Ankara says comments made by the ambassadors of Israel and Egypt to Cyprus indicating readiness for a military showdown with Turkey over hydrocarbon exploration in the Eastern Mediterranean are “out of place.”
Turkey’s Foreign Ministry has warned ambassadors to the Greek Cypriot-administered southern Cyprus to not “exceed their limits” in response to the envoys of Israel and Egypt, who last week both suggested that military action against Turkish naval forces in the Eastern Mediterranean was an option.
During a three-day conference for Greek Cypriot diaspora in the island’s divided capital Nicosia between July 25 and July 27, Sammy Ravel, the Israeli ambassador to the internationally recognised Republic of Cyprus, had reportedly said he hopes military force will not have to be used against “Turkish provocations” in the region.
Egypt’s ambassador, Mai Taha Muhammed, meanwhile is reported to have said that Egypt will not hesitate to take military action on Turkish navy vessels off Cyprus “if necessary.” Also speaking during the conference, US ambassador to the island, Cathleen Doherty, described Turkey’s behaviour towards the Greek Cypriot administration as “unacceptable.”
Turkey, which recognises the breakaway Turkish Republic of Northern Cyprus as the sole authority in Cyprus, has for years slammed the Greek Cypriot administration’s unilateral moves to exploit natural gas reserves in its waters to the exclusion of the Turkish Cypriots in the island’s north.
Ankara insists that a lasting peace deal must be reached between the Turkish and Greek Cypriots before international agreements over the hydrocarbon reserves can be made.
The Greek Cypriot administration has proceeded to sign deals with neighbours Egypt and Israel, and hopes to export the gas to Europe via an undersea pipeline to Greece. This option would in effect bypass Turkey, leaving it out of the Eastern Mediterranean gas bonanza completely.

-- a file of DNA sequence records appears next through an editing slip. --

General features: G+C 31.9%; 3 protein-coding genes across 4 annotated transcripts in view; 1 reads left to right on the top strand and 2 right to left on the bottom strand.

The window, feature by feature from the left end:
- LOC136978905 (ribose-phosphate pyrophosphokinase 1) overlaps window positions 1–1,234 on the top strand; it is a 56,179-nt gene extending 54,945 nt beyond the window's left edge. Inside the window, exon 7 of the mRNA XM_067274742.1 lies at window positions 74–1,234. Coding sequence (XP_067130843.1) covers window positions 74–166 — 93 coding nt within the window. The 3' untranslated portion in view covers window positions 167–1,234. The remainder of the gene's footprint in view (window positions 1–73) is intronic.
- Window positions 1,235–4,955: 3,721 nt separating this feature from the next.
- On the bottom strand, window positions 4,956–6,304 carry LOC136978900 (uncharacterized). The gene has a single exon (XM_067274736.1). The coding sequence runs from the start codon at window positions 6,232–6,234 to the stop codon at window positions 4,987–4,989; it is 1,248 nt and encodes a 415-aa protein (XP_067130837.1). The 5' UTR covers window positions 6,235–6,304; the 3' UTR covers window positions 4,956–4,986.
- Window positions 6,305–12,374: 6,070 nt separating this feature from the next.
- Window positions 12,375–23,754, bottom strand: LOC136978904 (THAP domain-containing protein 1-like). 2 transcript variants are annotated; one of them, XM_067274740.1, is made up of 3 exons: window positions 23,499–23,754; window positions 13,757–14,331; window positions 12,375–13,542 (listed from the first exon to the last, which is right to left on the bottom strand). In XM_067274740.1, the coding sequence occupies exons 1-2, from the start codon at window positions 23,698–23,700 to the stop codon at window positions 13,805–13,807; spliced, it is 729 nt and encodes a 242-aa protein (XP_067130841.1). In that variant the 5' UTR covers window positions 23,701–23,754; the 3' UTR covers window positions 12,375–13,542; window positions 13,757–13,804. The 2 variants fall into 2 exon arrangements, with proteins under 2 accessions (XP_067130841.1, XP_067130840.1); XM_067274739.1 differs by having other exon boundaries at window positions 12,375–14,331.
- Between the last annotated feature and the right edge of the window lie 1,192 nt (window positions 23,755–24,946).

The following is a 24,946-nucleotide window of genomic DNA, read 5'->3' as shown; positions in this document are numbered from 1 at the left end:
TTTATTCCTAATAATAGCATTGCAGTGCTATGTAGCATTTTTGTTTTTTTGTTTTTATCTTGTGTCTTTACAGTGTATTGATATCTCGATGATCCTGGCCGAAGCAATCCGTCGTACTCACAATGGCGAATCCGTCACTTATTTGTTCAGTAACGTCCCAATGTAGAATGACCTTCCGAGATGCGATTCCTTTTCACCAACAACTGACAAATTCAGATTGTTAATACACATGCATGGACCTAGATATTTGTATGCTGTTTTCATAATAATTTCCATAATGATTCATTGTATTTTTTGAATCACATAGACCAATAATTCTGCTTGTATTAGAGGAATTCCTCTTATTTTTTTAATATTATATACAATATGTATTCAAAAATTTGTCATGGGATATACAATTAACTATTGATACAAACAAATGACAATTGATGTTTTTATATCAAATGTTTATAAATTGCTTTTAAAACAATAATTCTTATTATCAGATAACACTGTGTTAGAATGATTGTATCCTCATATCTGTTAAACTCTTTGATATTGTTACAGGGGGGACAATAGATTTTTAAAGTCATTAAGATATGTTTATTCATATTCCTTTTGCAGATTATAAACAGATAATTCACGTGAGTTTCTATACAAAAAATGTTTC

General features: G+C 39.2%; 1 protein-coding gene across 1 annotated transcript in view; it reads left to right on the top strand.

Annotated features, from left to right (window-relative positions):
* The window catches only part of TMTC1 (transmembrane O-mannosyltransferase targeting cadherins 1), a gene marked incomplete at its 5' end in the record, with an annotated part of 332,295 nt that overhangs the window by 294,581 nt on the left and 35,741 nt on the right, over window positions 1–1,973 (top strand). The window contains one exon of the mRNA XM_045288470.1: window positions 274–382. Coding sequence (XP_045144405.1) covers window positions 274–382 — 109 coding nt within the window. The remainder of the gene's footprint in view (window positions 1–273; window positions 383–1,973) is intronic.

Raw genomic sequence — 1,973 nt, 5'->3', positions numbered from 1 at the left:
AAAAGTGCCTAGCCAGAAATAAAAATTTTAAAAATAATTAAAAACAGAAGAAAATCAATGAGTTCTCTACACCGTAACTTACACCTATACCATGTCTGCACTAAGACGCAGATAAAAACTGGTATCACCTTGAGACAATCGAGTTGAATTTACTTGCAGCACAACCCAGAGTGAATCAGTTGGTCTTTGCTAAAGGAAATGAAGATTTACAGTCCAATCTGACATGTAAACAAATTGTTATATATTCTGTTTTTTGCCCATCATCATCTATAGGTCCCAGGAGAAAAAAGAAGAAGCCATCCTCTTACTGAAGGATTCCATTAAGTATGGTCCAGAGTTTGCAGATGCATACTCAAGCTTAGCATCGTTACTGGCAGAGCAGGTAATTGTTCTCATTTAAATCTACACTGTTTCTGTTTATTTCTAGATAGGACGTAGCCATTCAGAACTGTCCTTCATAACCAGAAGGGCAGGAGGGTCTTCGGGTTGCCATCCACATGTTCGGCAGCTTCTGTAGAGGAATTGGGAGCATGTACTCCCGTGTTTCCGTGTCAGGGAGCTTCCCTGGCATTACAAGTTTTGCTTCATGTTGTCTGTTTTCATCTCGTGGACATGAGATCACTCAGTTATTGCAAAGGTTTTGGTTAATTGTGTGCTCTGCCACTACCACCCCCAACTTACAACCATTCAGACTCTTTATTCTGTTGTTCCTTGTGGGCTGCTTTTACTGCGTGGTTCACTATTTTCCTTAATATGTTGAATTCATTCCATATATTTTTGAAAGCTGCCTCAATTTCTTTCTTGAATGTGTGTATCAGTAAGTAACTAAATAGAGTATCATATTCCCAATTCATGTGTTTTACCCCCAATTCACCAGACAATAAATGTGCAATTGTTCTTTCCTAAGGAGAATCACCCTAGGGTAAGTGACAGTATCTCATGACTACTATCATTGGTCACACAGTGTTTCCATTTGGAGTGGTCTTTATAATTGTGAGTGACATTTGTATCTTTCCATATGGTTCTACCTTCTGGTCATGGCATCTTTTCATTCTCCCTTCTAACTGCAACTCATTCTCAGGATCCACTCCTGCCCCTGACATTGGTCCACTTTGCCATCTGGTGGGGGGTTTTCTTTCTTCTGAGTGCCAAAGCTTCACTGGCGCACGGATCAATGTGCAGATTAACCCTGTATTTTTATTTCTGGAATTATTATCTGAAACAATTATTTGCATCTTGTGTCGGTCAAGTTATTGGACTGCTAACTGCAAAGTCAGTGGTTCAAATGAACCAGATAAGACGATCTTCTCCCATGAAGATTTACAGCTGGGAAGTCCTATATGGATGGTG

“We find the words of support offered by some ambassadors in recent days to the Greek Cypriot administration for its unilateral hydrocarbon explorations in the Eastern Mediterranean out of place,” a statement released on Monday by the Turkish foreign ministry said. “We advise the ambassadors of the relevant nations to not exceed their limits.”
Adding that Turkey finds the Greek Cypriot administration’s unilateral moves to exploit hydrocarbon reserves before a peace deal has been reached in Cyprus to be “unacceptable,” the ministry accused the Greek Cypriot side of ignoring the rights of Turkish Cypriots on the island.
“Like we have stated many times before, our country will continue to defend the rights and interests of the Turkish Cypriots,” the statement added.
Turkish Cypriots have remained internationally isolated since declaring the independence of the Turkish Republic of Northern Cyprus in 1983 after almost a decade of failed attempts to reunite the island, which was divided after a conflict in 1974.
Turkey, which according to a 1960 treaty is a legal guarantor of peace in Cyprus, has maintained security in the Turkish Cypriot north after launching a military intervention in response to a coup by the Greek junta on the island.
The coup on July 15, 1974 aimed to annex Cyprus to Greece, which was itself at the time being run by a military regime.
Turkey, which says it seeks a “just and lasting” deal in Cyprus, encouraged the reunification of the island in a 2004 referendum, for which Turkish Cypriots voted “yes” but Greek Cypriots voted “no.”